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Replacement Cycles

Think fleet costs decline as equipment ages? If so, you’re only looking at some of the costs involved. Learn how a simple best practice can overcome this pitfall, and lead to win-win outcomes with customers beyond all expectations.

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Overt & Hidden Costs of Extending Truck Replacement

Extending truck replacement cycling parameters beyond stated fleet policy is typically a short-term tactic used by senior management to solve a budgetary constraint; however, there are long-term fleet consequences to this strategy.

Long-Term Impact of Longer Truck Replacement Cycles

The more expensive the asset, the longer it is kept in service; however, the need for short-term cost savings prompts some fleets to even further extend cycling parameters and defer replacements. But, what are the consequences?

Policy Versus Guideline: The Trend Toward Flexible Replacement Cycles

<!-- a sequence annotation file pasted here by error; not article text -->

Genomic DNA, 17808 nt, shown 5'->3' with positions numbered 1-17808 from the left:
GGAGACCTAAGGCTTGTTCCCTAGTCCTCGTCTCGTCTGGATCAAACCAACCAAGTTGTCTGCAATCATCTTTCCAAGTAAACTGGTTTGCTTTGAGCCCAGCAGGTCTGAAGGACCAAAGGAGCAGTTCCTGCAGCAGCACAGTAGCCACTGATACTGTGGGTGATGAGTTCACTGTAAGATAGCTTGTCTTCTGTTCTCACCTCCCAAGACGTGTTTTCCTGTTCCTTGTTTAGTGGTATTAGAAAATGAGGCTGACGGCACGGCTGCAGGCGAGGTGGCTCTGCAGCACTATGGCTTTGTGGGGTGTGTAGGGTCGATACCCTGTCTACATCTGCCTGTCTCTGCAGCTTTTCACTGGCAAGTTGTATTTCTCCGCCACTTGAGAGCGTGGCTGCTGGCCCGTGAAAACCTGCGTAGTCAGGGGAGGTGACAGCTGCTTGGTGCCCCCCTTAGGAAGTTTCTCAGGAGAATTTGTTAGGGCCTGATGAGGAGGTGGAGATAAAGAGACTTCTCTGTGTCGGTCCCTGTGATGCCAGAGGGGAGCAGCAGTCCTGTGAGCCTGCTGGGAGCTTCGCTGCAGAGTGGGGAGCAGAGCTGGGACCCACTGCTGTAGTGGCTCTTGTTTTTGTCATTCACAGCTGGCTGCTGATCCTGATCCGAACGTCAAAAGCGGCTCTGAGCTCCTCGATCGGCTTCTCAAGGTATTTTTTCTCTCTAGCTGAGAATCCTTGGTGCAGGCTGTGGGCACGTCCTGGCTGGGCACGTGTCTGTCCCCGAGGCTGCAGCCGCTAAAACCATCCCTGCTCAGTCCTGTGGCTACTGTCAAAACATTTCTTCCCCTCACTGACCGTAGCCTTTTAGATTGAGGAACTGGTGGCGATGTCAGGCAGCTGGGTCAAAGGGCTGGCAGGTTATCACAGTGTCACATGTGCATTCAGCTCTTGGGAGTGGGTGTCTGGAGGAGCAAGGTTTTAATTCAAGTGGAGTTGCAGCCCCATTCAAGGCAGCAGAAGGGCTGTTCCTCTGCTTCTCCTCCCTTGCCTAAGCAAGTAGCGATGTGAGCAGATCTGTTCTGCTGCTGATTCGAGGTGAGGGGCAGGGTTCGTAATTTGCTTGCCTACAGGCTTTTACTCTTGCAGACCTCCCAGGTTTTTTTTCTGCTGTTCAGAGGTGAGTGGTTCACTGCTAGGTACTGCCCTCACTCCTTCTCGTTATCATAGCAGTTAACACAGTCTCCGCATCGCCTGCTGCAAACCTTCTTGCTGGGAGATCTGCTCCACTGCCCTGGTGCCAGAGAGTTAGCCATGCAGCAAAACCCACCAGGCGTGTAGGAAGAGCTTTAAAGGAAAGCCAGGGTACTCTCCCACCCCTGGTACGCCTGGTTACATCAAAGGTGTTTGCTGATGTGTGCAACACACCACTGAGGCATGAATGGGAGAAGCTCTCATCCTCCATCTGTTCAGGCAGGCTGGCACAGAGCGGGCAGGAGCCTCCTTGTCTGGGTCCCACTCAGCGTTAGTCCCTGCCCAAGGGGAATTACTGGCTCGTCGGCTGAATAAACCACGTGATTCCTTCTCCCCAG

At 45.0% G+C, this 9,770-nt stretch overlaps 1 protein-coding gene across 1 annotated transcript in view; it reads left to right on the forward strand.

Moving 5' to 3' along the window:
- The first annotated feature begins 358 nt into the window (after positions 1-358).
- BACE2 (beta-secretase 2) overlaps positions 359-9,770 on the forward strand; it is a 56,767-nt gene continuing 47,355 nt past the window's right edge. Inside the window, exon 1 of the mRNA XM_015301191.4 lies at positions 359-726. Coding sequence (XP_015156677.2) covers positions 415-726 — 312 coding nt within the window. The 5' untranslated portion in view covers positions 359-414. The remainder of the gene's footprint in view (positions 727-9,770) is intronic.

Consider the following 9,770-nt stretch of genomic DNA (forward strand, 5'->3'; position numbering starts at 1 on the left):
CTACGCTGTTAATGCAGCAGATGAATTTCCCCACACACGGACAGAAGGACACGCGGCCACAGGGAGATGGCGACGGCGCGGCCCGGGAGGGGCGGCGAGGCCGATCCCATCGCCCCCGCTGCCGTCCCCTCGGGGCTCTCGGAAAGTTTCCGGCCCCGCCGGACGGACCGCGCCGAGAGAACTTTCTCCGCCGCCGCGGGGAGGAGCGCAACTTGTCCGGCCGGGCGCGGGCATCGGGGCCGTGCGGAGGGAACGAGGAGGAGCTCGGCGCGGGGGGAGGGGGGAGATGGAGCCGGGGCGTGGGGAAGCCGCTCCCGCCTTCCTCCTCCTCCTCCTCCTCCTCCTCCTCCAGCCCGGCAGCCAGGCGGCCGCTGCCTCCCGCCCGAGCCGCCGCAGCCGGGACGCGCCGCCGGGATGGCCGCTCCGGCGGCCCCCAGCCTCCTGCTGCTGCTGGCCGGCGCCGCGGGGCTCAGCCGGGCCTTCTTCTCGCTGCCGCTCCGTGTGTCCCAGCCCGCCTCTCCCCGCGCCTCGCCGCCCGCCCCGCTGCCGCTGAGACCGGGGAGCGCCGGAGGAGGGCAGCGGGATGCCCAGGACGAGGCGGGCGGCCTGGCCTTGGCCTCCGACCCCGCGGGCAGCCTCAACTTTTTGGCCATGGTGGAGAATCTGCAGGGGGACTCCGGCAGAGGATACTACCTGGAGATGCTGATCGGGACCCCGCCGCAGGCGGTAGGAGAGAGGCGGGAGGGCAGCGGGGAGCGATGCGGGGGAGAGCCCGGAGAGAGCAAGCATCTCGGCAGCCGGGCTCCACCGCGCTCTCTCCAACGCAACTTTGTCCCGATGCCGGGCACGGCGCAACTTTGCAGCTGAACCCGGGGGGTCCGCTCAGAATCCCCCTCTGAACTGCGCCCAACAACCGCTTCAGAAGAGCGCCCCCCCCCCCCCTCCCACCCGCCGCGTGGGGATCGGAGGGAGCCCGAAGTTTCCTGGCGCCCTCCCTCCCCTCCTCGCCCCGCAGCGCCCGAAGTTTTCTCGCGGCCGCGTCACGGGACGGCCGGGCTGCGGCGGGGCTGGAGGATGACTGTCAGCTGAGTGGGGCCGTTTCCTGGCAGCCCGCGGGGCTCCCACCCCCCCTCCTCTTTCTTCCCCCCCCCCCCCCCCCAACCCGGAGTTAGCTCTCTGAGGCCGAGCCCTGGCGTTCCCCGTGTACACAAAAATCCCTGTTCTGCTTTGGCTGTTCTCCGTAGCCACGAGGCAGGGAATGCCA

Nearly all fleet-related expenses, both fixed and operating, are influenced by when a vehicle is taken out of service. A growing number of fleets are shifting to more flexible vehicle replacement cycles. Some fleets no longer call their replacement cycle a policy and instead call it a “guideline.” They want to reserve the right on determining when to take a vehicle out of service based on prevailing market conditions rather than predetermined mileage and months in service.

Running Trucks Till the 'Wheels Fall Off' is Expensive and Counter-Productive

The cliché in fleet management is that trucks are kept in service until the wheels "fall off." In many cases, this isn’t too far from the truth. Typically, the more expensive the asset, the longer it will be kept in service, especially units upfitted with expensive auxiliary equipment. However, as study after study shows, extended truck replacement cycles often have the unintended consequence of resulting in greater long-term expenses and degradation in worker productivity.